LazyJim said on April 5, 2004 1:36 AM

First, this is very good discussion. In the end, I think web design is - Web Design.
(See post by the good people at *asterisk - “web design is web design”).

Second, I agree with what Eric said above, you can’t be expected to know all fields in detail, but it’s your job to know everything just sufficiently to communicate with specialists and/or to factor in the extra parameters imposed by fields you don’t specialise in. Those fields include things from design, science, art, technology, manufacture, philosophy, writing, marketing…….. The reason is you must now about the constraints they impose and the possibilities they provide.
So it doesn’t matter whether you come from graphic design, industrial design, information design, interaction design or flippin’ widget design - there should always be the core design principles and practice, many relating to science and art, in your education and training before you start to specialise.

Third, you all have been discussing what I believe to be design.

We should stop arguing over fields of design, as any field of design should simply be “universal” Design applied in a particular context. Therefor web design is one of the many facets of Design.
Instead we should attempt to differentiate design from the ‘other’ sort of design, (there are two sorts I believe, see A and B below):
-A(noun): a 2D pattern, drawing, some other kind of decoration or the visual arrangement of lines, forms and textures.
-A(verb): the act of producing A(noun).
-B(noun): a plan of action, description of a product or scheme of resolve, devised with intent of purpose.
-B(verb): to identify purpose and objective intent and conceive the plan of action, product specification or scheme.

Those are my own definitions, not from a dictionary, they are my opinions based on what I’ve seen and believe, I don’t profess to be an authority on semantics or dictionary definitions, but looking through various dictionaries you’ll see both types are mentioned either in more or less detail than I just defined.

So one of the verbs “to design” is concerned with problem identification, analysis, purpose, and resolve; the other verb “to design” is concerned with production of graphical elements.

The fact that the design(A) employs design(B) for a communication aid amongst the development team and stakeholders, and that design(B) is often a large part of the manufacture process (realising/fabricating the designed plan/product), causes someone watching from the outside, to confuse the two types.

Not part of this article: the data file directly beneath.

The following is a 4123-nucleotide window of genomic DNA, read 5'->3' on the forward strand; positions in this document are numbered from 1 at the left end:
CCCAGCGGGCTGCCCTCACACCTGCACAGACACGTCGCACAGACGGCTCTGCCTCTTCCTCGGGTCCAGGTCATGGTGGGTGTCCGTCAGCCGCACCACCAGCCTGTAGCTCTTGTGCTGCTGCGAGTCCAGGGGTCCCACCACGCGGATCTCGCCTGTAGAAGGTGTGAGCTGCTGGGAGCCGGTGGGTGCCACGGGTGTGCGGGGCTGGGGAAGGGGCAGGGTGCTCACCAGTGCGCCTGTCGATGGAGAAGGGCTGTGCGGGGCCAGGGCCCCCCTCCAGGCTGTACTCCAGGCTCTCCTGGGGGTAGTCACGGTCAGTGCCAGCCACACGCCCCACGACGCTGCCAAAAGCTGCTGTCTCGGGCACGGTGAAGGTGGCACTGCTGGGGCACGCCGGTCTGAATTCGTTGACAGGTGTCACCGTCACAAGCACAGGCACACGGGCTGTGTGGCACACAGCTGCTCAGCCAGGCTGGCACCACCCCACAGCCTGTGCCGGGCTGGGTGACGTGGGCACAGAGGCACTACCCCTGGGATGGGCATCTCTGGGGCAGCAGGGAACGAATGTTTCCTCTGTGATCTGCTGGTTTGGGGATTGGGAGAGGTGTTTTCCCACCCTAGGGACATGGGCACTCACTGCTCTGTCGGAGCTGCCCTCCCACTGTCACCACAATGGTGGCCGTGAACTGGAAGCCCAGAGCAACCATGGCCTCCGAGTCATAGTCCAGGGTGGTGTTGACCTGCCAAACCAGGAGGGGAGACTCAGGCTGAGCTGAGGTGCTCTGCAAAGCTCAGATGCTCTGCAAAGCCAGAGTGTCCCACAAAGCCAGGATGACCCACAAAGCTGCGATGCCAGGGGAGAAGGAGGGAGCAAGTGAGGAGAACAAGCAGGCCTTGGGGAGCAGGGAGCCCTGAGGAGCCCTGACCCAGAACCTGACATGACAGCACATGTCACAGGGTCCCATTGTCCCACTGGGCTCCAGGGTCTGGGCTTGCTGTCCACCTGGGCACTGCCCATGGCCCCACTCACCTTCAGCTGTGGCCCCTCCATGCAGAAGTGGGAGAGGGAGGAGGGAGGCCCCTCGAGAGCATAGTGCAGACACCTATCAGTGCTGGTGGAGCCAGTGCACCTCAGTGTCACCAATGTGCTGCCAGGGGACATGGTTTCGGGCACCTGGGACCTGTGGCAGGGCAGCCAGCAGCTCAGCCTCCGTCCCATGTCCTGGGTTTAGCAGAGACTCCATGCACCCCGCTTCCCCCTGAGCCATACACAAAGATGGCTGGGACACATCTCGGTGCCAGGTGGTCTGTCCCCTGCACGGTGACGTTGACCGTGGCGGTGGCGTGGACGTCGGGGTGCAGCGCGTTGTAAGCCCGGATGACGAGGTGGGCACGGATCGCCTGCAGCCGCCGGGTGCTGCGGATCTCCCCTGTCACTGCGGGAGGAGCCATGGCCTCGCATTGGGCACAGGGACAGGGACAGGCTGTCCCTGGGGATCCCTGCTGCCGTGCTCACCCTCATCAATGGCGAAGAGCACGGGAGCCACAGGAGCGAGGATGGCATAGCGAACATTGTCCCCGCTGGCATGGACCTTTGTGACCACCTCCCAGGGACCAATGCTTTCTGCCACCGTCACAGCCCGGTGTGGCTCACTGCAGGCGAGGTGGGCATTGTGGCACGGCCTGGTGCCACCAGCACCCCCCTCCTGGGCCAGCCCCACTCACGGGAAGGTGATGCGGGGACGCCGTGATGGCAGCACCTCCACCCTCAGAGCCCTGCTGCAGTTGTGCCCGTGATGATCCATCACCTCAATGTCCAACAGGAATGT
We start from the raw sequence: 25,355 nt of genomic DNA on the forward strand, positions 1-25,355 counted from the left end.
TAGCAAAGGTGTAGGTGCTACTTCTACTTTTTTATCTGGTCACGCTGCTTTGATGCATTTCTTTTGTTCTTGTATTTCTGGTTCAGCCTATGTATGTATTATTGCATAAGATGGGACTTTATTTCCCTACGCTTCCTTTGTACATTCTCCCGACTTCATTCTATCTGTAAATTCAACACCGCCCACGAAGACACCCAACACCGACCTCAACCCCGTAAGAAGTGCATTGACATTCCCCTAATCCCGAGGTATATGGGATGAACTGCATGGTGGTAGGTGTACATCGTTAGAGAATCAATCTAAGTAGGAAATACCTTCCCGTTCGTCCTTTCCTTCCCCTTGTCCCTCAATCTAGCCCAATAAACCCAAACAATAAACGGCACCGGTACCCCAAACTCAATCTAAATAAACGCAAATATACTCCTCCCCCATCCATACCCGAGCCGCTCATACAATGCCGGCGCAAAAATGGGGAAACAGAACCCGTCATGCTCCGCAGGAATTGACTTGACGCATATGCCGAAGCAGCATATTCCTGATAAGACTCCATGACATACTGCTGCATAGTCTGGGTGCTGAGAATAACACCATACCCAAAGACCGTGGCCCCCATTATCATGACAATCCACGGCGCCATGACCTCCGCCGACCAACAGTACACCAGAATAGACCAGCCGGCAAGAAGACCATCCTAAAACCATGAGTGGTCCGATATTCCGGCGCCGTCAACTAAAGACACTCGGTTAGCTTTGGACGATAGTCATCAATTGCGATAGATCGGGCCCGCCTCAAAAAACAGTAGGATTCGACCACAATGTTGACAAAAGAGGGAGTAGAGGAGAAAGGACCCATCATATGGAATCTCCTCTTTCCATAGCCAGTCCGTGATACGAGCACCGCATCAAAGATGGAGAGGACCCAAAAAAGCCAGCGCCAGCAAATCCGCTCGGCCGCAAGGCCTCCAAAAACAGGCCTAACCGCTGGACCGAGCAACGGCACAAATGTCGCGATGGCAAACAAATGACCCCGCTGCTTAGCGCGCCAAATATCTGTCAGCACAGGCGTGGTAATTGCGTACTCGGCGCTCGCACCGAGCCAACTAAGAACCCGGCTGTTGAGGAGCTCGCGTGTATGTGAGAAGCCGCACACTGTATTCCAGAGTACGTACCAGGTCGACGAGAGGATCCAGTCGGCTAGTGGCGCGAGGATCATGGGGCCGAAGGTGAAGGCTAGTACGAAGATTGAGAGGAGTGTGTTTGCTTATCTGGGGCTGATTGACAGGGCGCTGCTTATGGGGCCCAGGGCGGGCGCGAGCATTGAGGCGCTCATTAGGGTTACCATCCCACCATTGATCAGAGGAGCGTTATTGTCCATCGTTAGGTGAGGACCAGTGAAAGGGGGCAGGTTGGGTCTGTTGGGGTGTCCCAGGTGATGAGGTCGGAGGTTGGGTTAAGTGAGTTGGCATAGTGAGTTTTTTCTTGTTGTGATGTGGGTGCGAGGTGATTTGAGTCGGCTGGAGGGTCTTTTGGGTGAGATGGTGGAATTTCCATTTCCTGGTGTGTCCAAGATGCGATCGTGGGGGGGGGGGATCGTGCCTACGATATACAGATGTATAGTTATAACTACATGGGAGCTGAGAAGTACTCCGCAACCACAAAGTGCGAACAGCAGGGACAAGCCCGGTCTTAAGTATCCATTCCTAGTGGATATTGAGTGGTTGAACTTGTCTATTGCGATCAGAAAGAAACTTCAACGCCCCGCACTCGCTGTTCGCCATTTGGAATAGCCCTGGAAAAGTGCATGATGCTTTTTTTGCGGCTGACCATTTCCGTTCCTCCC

Basically, designing means both to shape and decorate a product, and to conceive of the product in the first place.

Graphic design seems to encompass both sorts of design as the conception and production are so intimately linked. Which is similar to the most common form (currently) of “web design” - the XHTML and CSS, scripting and final graphics drawing usually carried out by “web designers” is all production, which should usually happen after design. If you know the production techniques and technology well enough then great, you can miss out the middle man so to speak, and save having to communicate your design to someone else, as you can physically produce the finished product yourself.

I’d like to see the public and our clients understand the difference between the two types of design and appreciate both.
In addition I’d like people who call themselves a designer to know which type of design they do and sell that to clients rather than let the clients guess which type of designer they are going to get.

Just my 2 dollars, keep the change but feel free to discuss.

LazyJim said on April 5, 2004 1:45 AM

sorry I got my alphabet a bit muddled!
The following quote shoud have the (A)s and (B)s the other way around!

“The fact that the design(A) employs design(B) for a communication aid amongst the development team and stakeholders, and that design(B) is often a large part of the manufacture process (realising/fabricating the designed plan/product), causes someone watching from the outside, to confuse the two types.”

Sorry for any confusion, I should learn to read my work after a load of copy&paste re-organising!

Gordon said on April 5, 2004 2:23 PM

A good [insert your preferred industry term] has one key skill above all others - understanding of the customer’s expectations.

Web design incorporates facets of many skill bases, I can relate as a Technical Author, we don’t JUST write, we study information, plan how it may/will be used, and layout that information in a usable, coherent package.

So maybe you should all become ‘Technical Communicators’ and save all the squabbling. ;-)

jp said on April 9, 2004 12:27 PM

This was intresting post Andy. I enjoy to read comments as well. :)